- With effect from the end of the Brexit transition period, EEA-authorised insurers and insurance intermediaries are no longer able to rely on their EEA passporting rights to carry on regulated activities in the UK.
- EEA insurers and intermediaries who have entered the UK's Temporary Permissions Regime will be able to continue to carry on regulated activities in the UK that were previously covered by their passports for up to three years. During that period they will be expected to apply for full UK authorisation.
- EEA insurers and intermediaries that were passporting into the UK at the end of the Brexit transition period will be able to run off contracts entered into before the end of the transition period for up to five years (or fifteen years for insurance contracts) in the UK's Financial Services Contracts Regime.
Following the end of the Brexit transition period (31 December 2020), EEA-authorised insurers and insurance intermediaries can no longer rely on passporting rights to carry out regulated insurance activities in the UK.
As part of the UK’s preparations for Brexit, the UK Government established the Temporary Permissions Regime (TPR) and the Financial Services Contracts Regime (FSCR) for firms based in the EEA.
Temporary Permissions Regime
The TPR allows EEA-based firms that were passporting into the UK at the end of the transition period to continue operating in the UK within the scope of their previous passport permission for a limited period after the end of the transition period. This is subject to firms having notified the Prudential Regulation Authority (PRA) (for insurers) or the Financial Conduct Authority (FCA) (for insurance intermediaries) that they wished to join the TPR, or having made applications for authorisation as third country insurers or intermediaries before the end of the transition period.
Firms which were formerly authorised to carry on regulated activities in the UK through Freedom of Establishment or Freedom of Services passporting and which have entered the TPR will have a temporary UK authorisation allowing them to carry on those activities for a maximum of three years from the end of the transition period. This will include activities necessary to renew existing contracts, and to enter into new business.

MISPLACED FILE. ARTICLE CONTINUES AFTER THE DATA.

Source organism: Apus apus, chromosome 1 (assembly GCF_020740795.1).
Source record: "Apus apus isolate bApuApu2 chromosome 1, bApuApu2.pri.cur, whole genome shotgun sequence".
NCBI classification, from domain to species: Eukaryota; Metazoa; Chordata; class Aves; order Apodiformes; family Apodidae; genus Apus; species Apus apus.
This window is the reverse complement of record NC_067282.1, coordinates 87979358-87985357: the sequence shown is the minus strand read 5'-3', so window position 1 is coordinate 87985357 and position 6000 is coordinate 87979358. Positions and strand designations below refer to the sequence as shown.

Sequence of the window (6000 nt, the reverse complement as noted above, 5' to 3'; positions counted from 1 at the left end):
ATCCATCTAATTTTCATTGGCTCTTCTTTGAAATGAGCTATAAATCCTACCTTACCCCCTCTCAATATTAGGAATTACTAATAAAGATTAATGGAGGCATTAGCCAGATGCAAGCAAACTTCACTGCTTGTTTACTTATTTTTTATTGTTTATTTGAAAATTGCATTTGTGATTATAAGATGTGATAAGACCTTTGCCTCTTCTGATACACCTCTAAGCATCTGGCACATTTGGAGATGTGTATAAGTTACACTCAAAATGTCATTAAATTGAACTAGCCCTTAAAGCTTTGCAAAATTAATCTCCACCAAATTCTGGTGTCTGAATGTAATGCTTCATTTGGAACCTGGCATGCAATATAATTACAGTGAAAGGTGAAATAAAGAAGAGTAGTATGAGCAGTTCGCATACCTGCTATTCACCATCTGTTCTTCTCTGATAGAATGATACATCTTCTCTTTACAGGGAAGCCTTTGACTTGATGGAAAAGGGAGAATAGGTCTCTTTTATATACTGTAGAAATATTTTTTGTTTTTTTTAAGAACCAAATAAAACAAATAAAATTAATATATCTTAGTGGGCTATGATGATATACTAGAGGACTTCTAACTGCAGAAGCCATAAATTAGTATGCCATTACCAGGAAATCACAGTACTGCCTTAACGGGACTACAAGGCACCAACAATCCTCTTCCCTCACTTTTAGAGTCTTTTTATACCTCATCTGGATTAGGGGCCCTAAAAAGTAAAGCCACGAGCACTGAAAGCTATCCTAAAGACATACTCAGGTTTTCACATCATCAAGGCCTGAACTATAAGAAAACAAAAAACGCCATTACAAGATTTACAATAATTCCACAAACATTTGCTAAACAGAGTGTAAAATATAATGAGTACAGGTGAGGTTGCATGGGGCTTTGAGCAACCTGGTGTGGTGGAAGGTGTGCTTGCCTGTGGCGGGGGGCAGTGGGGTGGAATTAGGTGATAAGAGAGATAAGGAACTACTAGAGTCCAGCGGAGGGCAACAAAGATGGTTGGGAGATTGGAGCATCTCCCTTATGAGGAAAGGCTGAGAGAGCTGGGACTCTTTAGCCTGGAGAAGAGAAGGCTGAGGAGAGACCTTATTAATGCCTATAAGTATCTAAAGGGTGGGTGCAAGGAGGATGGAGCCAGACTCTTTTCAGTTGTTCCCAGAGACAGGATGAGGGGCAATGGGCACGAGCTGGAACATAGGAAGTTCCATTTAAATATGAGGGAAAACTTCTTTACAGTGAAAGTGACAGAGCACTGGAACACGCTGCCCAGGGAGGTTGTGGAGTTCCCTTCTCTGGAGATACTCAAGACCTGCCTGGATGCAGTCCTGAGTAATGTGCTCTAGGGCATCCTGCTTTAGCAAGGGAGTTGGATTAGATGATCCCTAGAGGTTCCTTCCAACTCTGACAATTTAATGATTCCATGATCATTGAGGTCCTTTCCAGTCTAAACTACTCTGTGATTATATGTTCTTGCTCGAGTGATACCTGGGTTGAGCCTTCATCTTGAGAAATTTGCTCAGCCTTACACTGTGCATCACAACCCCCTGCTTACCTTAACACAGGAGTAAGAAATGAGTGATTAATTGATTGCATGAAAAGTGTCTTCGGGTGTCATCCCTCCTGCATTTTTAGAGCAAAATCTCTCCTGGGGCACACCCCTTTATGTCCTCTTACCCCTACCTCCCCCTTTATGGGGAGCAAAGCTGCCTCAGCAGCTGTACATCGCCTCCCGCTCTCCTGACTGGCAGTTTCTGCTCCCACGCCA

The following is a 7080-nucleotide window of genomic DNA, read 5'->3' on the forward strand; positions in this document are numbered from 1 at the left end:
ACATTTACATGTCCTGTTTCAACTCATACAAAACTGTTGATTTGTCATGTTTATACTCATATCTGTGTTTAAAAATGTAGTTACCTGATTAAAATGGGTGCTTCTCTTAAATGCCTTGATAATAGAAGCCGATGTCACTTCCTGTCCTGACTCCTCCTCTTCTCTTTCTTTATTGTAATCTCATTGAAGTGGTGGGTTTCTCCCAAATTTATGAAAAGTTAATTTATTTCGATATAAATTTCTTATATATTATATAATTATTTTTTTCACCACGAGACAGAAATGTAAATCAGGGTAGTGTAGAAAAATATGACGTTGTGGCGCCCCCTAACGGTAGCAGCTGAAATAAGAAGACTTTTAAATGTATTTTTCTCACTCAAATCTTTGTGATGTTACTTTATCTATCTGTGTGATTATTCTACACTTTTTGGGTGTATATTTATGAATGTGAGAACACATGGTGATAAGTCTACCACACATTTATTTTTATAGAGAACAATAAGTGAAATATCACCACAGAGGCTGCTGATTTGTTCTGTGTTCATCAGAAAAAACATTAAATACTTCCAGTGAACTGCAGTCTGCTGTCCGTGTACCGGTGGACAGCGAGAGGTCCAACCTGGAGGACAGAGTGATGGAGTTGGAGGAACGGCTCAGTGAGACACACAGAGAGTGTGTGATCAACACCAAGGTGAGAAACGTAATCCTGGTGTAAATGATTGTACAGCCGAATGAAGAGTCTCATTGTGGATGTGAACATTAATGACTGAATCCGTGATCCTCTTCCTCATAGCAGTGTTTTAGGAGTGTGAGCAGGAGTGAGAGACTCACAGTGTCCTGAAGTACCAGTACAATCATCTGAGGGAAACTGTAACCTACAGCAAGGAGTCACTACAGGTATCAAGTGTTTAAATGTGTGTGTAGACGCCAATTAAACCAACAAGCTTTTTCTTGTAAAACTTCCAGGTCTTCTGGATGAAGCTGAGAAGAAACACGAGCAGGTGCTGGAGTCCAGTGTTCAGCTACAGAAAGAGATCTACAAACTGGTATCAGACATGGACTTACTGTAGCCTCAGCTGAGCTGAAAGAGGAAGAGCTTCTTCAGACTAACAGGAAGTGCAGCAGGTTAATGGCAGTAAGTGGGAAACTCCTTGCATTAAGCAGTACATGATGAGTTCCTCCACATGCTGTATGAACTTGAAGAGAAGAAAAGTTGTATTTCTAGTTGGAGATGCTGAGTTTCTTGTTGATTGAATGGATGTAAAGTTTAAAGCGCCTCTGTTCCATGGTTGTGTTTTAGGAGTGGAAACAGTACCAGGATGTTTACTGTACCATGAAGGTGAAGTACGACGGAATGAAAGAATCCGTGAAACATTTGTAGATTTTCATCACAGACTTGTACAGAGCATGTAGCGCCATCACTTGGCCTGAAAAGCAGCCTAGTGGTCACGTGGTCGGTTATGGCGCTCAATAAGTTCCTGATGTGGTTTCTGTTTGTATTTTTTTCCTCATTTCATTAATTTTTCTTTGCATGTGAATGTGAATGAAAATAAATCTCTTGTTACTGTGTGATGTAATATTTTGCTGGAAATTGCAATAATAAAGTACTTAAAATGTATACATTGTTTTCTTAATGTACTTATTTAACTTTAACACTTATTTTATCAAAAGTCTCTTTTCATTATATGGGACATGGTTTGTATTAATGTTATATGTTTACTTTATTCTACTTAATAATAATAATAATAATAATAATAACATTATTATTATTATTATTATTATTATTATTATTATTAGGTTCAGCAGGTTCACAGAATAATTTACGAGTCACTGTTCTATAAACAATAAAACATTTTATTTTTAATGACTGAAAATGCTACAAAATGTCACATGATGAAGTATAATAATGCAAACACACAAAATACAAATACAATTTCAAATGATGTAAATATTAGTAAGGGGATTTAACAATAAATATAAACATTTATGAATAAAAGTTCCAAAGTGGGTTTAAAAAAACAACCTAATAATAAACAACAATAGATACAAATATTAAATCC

Firms that are now in the TPR will be expected to apply for full authorisation in the UK while they are in the TPR. Firms can be removed from the TPR where they fail to apply for authorisation. Applicants will be expected to have a physical place of business in the UK and must demonstrate that they are ready, willing and organised to comply, on a continuing basis, with UK regulatory requirements and standards.
Financial Services Contracts Regime
For a limited period of time, the FSCR allows formerly passporting EEA-authorised firms to service UK contracts entered into before the end of the Brexit transition period (or before they entered the FSCR) in order to conduct an orderly exit from the UK market.
The FSCR is relevant to EEA firms that previously passported into the UK if they:
- need to carry out regulated activities in order to continue to perform their existing contracts, and did not notify the PRA or FCA that they wished to enter the TPR, or
- are unsuccessful in securing authorisation when leaving the TPR and still have regulated business in the UK to run off.